“Based on the most recent data from states, EIA estimates that natural gas production from hydraulically fractured wells now makes up about two-thirds of total U.S. marketed gas production. This share of production is even greater than the share of crude oil produced using that method, where hydraulic fracturing accounts for about half of current … Continue Reading

Ruling on Pipeline Agreements in Sabine Chapter 11 Case Indicates Battles That Lie Ahead in Energy Company Bankruptcy Cases

This post is co-authored by Kelley Drye Bankruptcy attorney Ben Feder. U.S. Bankruptcy Judge Shelley Chapman ruled last week in the chapter 11 case of Sabine Oil & Gas that Sabine could utilize the U.S. Bankruptcy Code to “reject” certain agreements with pipeline operators.  This decision will permit Sabine to walk away from its obligations … Continue Reading

EPA’s Estimate of the “Social Cost of Methane” Used to Justify New Source Performance Standards for the Oil and Natural Gas Industry

On Tuesday, August 18, 2015, the U.S. Environmental Protection Agency (“EPA”) issued proposed New Source Performance Standards (“NSPS”) under the Clean Air Act covering methane and volatile organic compound (“VOC”) emissions for certain equipment, processes, and activities in the oil and natural gas source category—including hydraulic fracturing and refractured oil wells that can contain natural … Continue Reading

Senate Committee Staff Release Report Espousing Benefits of Hydraulic Fracturing

In the final days before the November election, the  Republican (then minority) staff of the Senate Environment and Public Works Committee released a report outlining the domestic economic benefits of hydraulic fracturing, entitled Setting the Record Straight: Hydraulic Fracturing and America’s Energy Revolution. The report espouses the benefits of hydraulic fracturing and horizontal drilling, and … Continue Reading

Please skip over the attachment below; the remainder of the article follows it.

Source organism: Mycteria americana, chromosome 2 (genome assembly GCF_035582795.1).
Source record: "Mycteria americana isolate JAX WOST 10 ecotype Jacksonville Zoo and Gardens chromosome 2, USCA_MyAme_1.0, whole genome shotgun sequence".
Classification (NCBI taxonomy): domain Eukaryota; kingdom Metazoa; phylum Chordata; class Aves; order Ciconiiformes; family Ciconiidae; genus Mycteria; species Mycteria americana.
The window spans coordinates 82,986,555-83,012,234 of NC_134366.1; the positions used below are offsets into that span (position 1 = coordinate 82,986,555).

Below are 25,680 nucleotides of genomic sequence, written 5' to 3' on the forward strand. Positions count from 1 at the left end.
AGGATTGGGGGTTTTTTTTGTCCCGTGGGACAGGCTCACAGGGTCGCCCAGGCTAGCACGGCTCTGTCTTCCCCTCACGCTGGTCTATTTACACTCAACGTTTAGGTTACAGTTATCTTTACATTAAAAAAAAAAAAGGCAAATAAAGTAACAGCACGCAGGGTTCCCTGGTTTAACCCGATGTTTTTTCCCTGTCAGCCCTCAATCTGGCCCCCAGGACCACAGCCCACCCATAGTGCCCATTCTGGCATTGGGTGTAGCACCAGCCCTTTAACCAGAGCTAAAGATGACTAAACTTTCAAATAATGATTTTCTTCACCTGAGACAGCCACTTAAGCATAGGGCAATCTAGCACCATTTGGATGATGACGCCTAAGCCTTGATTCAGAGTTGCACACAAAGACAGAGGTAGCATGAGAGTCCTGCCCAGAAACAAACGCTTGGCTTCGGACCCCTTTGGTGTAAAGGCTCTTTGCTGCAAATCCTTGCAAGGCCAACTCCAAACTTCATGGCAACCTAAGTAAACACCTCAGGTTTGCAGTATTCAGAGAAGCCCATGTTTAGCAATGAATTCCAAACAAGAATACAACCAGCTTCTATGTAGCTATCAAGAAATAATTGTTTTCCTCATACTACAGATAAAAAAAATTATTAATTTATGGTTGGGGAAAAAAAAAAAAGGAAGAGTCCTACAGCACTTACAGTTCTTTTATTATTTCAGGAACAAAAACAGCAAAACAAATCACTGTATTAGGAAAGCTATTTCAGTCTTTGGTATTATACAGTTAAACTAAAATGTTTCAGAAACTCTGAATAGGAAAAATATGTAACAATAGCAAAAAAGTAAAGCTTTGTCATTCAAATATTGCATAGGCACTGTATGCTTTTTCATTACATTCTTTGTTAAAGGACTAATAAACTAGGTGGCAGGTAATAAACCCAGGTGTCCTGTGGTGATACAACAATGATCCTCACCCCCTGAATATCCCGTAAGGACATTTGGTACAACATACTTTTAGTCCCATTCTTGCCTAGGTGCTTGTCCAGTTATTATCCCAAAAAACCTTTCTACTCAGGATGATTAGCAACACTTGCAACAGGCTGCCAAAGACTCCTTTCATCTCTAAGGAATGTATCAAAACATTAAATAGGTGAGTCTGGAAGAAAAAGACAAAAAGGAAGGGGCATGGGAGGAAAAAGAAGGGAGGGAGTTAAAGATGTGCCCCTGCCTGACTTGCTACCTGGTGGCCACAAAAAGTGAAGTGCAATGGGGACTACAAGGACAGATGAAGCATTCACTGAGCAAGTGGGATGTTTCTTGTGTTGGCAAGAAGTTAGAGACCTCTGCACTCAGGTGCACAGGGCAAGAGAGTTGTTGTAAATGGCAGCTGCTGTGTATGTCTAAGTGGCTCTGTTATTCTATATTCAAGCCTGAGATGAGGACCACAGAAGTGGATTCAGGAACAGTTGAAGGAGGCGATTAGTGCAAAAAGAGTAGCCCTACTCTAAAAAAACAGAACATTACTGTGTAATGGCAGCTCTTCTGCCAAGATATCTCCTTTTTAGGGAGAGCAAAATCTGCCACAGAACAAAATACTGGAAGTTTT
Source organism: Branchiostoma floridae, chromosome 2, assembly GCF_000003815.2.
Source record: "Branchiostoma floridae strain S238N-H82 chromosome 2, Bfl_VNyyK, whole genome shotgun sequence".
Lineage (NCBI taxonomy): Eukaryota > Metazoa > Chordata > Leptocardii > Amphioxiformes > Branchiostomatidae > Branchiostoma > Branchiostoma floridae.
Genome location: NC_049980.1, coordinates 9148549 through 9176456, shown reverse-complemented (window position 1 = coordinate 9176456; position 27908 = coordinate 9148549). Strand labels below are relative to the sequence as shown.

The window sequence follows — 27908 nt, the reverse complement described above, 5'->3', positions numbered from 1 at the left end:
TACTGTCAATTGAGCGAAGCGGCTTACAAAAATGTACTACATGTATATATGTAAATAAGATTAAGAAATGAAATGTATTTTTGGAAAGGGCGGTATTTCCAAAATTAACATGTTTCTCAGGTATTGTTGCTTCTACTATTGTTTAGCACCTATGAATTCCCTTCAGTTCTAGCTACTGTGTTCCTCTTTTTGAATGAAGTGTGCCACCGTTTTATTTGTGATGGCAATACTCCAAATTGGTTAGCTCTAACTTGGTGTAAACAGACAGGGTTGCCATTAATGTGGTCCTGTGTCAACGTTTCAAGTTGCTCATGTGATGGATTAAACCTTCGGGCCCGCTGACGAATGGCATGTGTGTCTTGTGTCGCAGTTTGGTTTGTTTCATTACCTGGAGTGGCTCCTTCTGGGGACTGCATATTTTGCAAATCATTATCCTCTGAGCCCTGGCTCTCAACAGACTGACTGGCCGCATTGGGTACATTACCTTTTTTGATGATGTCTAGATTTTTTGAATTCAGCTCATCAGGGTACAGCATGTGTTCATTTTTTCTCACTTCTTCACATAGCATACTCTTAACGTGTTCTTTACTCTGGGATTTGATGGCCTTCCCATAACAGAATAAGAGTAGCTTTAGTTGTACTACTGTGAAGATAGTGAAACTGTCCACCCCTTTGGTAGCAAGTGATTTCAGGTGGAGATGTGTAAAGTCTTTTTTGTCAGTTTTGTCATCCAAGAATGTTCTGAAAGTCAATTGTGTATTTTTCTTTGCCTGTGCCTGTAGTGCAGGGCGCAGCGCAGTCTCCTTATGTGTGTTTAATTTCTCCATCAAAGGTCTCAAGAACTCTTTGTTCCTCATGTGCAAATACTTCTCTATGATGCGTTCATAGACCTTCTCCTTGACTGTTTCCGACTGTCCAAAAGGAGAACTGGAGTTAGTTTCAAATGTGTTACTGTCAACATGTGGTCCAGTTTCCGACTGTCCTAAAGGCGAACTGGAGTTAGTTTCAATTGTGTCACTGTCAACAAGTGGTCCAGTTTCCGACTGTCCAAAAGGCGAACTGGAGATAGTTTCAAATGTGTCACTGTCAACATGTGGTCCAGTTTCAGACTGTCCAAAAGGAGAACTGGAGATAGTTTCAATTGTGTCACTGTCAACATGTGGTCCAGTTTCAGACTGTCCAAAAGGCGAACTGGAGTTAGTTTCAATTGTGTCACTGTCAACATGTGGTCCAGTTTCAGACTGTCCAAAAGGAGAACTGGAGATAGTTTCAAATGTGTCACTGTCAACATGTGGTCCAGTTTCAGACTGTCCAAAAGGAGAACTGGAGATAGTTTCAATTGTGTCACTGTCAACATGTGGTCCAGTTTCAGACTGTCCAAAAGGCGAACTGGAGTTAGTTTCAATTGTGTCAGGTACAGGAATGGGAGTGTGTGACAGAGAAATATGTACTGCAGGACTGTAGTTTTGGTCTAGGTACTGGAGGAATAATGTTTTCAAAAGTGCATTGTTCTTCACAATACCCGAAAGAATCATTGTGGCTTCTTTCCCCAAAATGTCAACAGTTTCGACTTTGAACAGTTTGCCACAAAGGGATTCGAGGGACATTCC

Coast Guard Proposes to Allow Bulk Transport of Hydraulic Fracturing Wastewater

The U.S. Coast Guard issued a proposed policy letter on October 30th that puts forward a process to issue endorsements to barge owners to transport shale gas extraction wastewater in bulk. The letter creates specific conditions that barge owners would have to meet to obtain a certificate of inspection endorsement allowing wastewater transport. Barge owners … Continue Reading

Shareholders Reject Activist Proposal on Shale Gas Risk Reporting

Shareholders at Exxon Mobil and Chevron Corp. voted down proposals from activist investors that would have required reporting on progress on efforts to minimize adverse effects from shale gas drilling and production. The efforts at Exxon Mobil came from a group led by the New York City Pension Funds and the Park Foundation, while the … Continue Reading

DOE’s Study of Economic Impacts of U.S. LNG Exports Creates Fodder for Both Sides

On December 5, 2012, the U.S. Department of Energy, Office of Fossil Energy (DOE) posted the long awaited results of a third-party study on the potential macroeconomic impacts of liquefied natural gas (LNG) exports. Although the study’s aggregate macroeconomic results suggest that LNG export has net benefits to the U.S. economy, whether the study will … Continue Reading

Hydraulic Fracturing, Natural Gas and the U.S. Manufacturing Renaissance Conference Assembles Over 60 Industry Leaders to Discuss Emerging Issues in Natural Gas Development

On October 23, 2012, Kelley Drye & Warren, LLP convened a conference of key members of the oil and gas industry and energy-intensive manufacturing industries.   The seminar, entitled Hydraulic Fracturing, Natural Gas and the U.S. Manufacturing Renaissance, took place at the Ronald Reagan Building and drew over 60 companies and trade associations involved in the … Continue Reading

SEMINAR INVITATION: Hydraulic Fracturing, Natural Gas and the US Manufacturing Renaissance

Please join us on Tuesday, October 23rd as Kelley Drye’s Environmental & Energy and Government Relations practice groups gather government and industry leaders at the Ronald Reagan Building and International Trade Center, in Washington, DC, to discuss important issues surrounding the increased production of natural gas in the U.S. and its implications for US manufacturers and … Continue Reading